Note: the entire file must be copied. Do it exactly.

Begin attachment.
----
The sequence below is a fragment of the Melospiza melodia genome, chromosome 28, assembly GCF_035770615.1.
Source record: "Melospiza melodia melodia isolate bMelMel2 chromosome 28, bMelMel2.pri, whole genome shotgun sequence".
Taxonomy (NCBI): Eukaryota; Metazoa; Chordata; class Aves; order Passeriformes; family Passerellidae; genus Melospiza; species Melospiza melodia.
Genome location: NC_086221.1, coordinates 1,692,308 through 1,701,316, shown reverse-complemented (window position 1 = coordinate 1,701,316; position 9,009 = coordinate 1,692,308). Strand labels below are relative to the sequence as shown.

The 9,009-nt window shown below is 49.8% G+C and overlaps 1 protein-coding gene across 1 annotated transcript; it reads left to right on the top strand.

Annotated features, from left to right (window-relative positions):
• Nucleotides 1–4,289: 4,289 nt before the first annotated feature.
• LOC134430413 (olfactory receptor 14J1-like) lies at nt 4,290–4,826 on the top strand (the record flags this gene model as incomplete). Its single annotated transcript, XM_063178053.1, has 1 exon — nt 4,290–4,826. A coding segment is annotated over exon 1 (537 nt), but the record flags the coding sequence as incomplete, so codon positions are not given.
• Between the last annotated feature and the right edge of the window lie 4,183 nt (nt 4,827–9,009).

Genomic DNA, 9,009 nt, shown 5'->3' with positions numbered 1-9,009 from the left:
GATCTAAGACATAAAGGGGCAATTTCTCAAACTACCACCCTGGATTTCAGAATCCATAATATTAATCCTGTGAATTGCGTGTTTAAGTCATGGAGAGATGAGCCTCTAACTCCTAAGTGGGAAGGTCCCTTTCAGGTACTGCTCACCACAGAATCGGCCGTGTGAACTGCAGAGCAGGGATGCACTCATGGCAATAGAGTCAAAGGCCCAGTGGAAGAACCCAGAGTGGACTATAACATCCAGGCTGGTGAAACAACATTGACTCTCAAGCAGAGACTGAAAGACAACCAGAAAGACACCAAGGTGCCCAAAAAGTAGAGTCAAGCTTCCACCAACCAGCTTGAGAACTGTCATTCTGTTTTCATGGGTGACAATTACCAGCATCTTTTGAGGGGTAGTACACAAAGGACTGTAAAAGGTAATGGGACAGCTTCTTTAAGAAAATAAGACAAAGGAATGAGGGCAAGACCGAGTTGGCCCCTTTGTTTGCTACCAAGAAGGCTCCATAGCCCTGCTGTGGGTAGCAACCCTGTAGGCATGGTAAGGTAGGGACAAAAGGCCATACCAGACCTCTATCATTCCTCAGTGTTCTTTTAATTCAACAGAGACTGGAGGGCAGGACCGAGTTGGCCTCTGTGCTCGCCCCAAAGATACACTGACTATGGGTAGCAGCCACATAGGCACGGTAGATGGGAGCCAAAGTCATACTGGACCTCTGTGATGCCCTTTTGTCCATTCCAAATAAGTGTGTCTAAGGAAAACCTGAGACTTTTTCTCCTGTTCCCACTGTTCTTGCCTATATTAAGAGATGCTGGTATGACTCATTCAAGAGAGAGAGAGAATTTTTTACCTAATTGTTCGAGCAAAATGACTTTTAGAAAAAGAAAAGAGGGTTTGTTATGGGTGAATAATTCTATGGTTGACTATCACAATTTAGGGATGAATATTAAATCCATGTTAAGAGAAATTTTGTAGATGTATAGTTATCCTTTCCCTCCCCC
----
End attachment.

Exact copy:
The sequence below is a fragment of the Melospiza melodia genome, chromosome 28, assembly GCF_035770615.1.
Source record: "Melospiza melodia melodia isolate bMelMel2 chromosome 28, bMelMel2.pri, whole genome shotgun sequence".
Taxonomy (NCBI): Eukaryota; Metazoa; Chordata; class Aves; order Passeriformes; family Passerellidae; genus Melospiza; species Melospiza melodia.
Genome location: NC_086221.1, coordinates 1,692,308 through 1,701,316, shown reverse-complemented (window position 1 = coordinate 1,701,316; position 9,009 = coordinate 1,692,308). Strand labels below are relative to the sequence as shown.

The 9,009-nt window shown below is 49.8% G+C and overlaps 1 protein-coding gene across 1 annotated transcript; it reads left to right on the top strand.

Annotated features, from left to right (window-relative positions):
• Nucleotides 1–4,289: 4,289 nt before the first annotated feature.
• LOC134430413 (olfactory receptor 14J1-like) lies at nt 4,290–4,826 on the top strand (the record flags this gene model as incomplete). Its single annotated transcript, XM_063178053.1, has 1 exon — nt 4,290–4,826. A coding segment is annotated over exon 1 (537 nt), but the record flags the coding sequence as incomplete, so codon positions are not given.
• Between the last annotated feature and the right edge of the window lie 4,183 nt (nt 4,827–9,009).

Genomic DNA, 9,009 nt, shown 5'->3' with positions numbered 1-9,009 from the left:
GATCTAAGACATAAAGGGGCAATTTCTCAAACTACCACCCTGGATTTCAGAATCCATAATATTAATCCTGTGAATTGCGTGTTTAAGTCATGGAGAGATGAGCCTCTAACTCCTAAGTGGGAAGGTCCCTTTCAGGTACTGCTCACCACAGAATCGGCCGTGTGAACTGCAGAGCAGGGATGCACTCATGGCAATAGAGTCAAAGGCCCAGTGGAAGAACCCAGAGTGGACTATAACATCCAGGCTGGTGAAACAACATTGACTCTCAAGCAGAGACTGAAAGACAACCAGAAAGACACCAAGGTGCCCAAAAAGTAGAGTCAAGCTTCCACCAACCAGCTTGAGAACTGTCATTCTGTTTTCATGGGTGACAATTACCAGCATCTTTTGAGGGGTAGTACACAAAGGACTGTAAAAGGTAATGGGACAGCTTCTTTAAGAAAATAAGACAAAGGAATGAGGGCAAGACCGAGTTGGCCCCTTTGTTTGCTACCAAGAAGGCTCCATAGCCCTGCTGTGGGTAGCAACCCTGTAGGCATGGTAAGGTAGGGACAAAAGGCCATACCAGACCTCTATCATTCCTCAGTGTTCTTTTAATTCAACAGAGACTGGAGGGCAGGACCGAGTTGGCCTCTGTGCTCGCCCCAAAGATACACTGACTATGGGTAGCAGCCACATAGGCACGGTAGATGGGAGCCAAAGTCATACTGGACCTCTGTGATGCCCTTTTGTCCATTCCAAATAAGTGTGTCTAAGGAAAACCTGAGACTTTTTCTCCTGTTCCCACTGTTCTTGCCTATATTAAGAGATGCTGGTATGACTCATTCAAGAGAGAGAGAGAATTTTTTACCTAATTGTTCGAGCAAAATGACTTTTAGAAAAAGAAAAGAGGGTTTGTTATGGGTGAATAATTCTATGGTTGACTATCACAATTTAGGGATGAATATTAAATCCATGTTAAGAGAAATTTTGTAGATGTATAGTTATCCTTTCCCTCCCCC